At the turn of the 20th century, these especially tasty diving ducks were considered the filet mignon of wild fowl, drawing presidents (Grover Cleveland) and celebrities (Annie Oakley) to hunting clubs of the Chesapeake headwaters. Along the mouth of the Susquehanna River, the low-lying upper bay “flats” had become hallowed ground, speckled with the bird’s favored food sources such as wild celery and widgeon grasses. With the expansion of railroads and the invention of refrigeration, canvasback became a widely sought-after delicacy, shipped from Baltimore to Boston to fine-dining establishments like the Waldorf Astoria in New York.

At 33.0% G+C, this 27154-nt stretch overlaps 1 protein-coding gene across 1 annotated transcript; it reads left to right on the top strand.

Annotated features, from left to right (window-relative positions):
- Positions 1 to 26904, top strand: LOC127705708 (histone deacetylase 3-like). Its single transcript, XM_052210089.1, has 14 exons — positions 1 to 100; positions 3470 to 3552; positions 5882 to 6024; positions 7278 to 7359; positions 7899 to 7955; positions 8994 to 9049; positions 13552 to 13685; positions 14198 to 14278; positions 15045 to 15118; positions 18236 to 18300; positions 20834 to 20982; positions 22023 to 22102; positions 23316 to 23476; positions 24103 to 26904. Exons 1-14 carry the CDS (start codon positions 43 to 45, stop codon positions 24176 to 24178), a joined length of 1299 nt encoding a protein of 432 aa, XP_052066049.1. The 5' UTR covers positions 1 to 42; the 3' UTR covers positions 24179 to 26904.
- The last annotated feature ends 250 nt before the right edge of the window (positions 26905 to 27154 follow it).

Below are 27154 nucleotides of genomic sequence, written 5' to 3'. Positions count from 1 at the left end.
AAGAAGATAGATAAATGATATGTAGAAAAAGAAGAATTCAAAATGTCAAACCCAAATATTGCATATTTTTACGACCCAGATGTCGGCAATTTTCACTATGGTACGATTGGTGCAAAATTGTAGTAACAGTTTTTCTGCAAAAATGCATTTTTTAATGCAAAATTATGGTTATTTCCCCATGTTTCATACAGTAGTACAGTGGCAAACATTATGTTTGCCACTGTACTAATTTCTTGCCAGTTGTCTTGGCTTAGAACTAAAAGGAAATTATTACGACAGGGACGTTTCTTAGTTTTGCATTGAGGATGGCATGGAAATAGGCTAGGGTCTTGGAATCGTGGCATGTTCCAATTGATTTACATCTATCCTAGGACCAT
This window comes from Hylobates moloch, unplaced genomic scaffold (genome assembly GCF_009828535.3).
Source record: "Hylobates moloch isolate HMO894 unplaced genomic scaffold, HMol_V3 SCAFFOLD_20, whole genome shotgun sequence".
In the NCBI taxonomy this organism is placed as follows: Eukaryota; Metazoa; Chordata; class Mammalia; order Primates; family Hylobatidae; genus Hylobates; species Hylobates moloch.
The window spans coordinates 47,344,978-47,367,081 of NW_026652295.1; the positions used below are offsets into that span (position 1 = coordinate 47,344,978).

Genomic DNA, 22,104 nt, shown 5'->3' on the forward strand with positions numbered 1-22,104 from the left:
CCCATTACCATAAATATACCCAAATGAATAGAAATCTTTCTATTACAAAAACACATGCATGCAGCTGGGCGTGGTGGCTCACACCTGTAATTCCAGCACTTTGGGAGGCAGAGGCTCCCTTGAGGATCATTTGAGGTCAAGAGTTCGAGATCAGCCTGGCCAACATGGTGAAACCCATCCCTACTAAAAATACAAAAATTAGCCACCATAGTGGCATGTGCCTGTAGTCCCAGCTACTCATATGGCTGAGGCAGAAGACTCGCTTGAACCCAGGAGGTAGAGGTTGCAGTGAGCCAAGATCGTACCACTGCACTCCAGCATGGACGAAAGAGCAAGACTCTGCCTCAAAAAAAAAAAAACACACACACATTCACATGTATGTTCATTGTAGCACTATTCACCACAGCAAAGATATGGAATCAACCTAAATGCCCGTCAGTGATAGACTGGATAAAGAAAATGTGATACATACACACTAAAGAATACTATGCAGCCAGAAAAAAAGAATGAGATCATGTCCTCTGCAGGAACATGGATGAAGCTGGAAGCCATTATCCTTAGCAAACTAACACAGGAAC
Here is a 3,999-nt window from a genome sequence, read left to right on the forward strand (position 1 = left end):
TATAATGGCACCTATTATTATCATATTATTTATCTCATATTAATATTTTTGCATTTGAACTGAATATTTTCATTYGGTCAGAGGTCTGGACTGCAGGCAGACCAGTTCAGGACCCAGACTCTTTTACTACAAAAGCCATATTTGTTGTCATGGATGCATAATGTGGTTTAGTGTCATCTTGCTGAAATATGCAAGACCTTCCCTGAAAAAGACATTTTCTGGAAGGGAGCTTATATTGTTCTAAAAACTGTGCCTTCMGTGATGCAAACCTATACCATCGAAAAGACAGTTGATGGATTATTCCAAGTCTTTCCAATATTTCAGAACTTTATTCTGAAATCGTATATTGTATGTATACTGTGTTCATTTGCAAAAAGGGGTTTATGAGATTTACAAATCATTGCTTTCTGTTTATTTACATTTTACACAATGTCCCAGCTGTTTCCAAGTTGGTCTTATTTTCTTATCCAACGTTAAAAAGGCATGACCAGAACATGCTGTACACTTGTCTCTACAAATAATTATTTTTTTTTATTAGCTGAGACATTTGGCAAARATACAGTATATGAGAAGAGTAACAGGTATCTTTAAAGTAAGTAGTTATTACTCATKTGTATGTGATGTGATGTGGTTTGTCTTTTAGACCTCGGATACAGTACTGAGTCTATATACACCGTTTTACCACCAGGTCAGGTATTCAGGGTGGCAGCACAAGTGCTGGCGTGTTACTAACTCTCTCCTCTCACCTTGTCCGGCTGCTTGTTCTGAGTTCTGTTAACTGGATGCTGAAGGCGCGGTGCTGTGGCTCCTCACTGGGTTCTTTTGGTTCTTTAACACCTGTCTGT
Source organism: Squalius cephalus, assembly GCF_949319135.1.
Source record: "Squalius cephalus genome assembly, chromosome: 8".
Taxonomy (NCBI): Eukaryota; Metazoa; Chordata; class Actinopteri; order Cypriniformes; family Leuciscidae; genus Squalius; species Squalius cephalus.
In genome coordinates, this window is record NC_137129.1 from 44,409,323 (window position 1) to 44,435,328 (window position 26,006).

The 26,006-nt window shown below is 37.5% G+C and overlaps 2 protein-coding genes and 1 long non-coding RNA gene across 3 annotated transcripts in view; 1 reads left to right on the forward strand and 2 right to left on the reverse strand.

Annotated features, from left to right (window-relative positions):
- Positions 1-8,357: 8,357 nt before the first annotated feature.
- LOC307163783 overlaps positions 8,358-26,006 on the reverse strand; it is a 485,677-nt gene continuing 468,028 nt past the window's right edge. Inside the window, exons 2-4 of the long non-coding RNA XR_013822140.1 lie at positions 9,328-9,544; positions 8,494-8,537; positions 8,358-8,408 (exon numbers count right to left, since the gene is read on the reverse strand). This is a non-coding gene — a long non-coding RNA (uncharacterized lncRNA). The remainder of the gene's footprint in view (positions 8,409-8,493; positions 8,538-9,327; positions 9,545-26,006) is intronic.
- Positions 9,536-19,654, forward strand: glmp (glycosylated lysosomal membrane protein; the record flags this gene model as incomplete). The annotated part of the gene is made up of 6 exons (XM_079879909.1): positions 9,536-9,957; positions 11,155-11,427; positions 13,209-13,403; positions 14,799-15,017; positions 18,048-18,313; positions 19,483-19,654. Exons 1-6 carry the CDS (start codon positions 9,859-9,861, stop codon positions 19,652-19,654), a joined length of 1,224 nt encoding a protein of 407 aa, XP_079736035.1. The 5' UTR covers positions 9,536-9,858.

Demand gave rise to a newfound market on the Susquehanna Flats, and with it came weaponry that could harvest their catch in greater numbers, from the punt gun—the size of a small cannon, capable of striking dozens of ducks with a single shot—to the sink box—a highly effective boat in which hunters would hide camouflaged and wait for their unsuspecting targets. The latter was a gamechanger, and as the name suggests, it was sunk down to water level using flat-bottomed cast-iron decoys, sold by the pound for just several cents apiece.
“At 24 pounds apiece and only 6 or 7 cents a pound, they clearly didn’t mean that much to them,” says Sullivan. “They were created for utilitarian purposes.”
Initialed decoys with iron elements by foundry owners. Images courtesy of C. John Sullivan.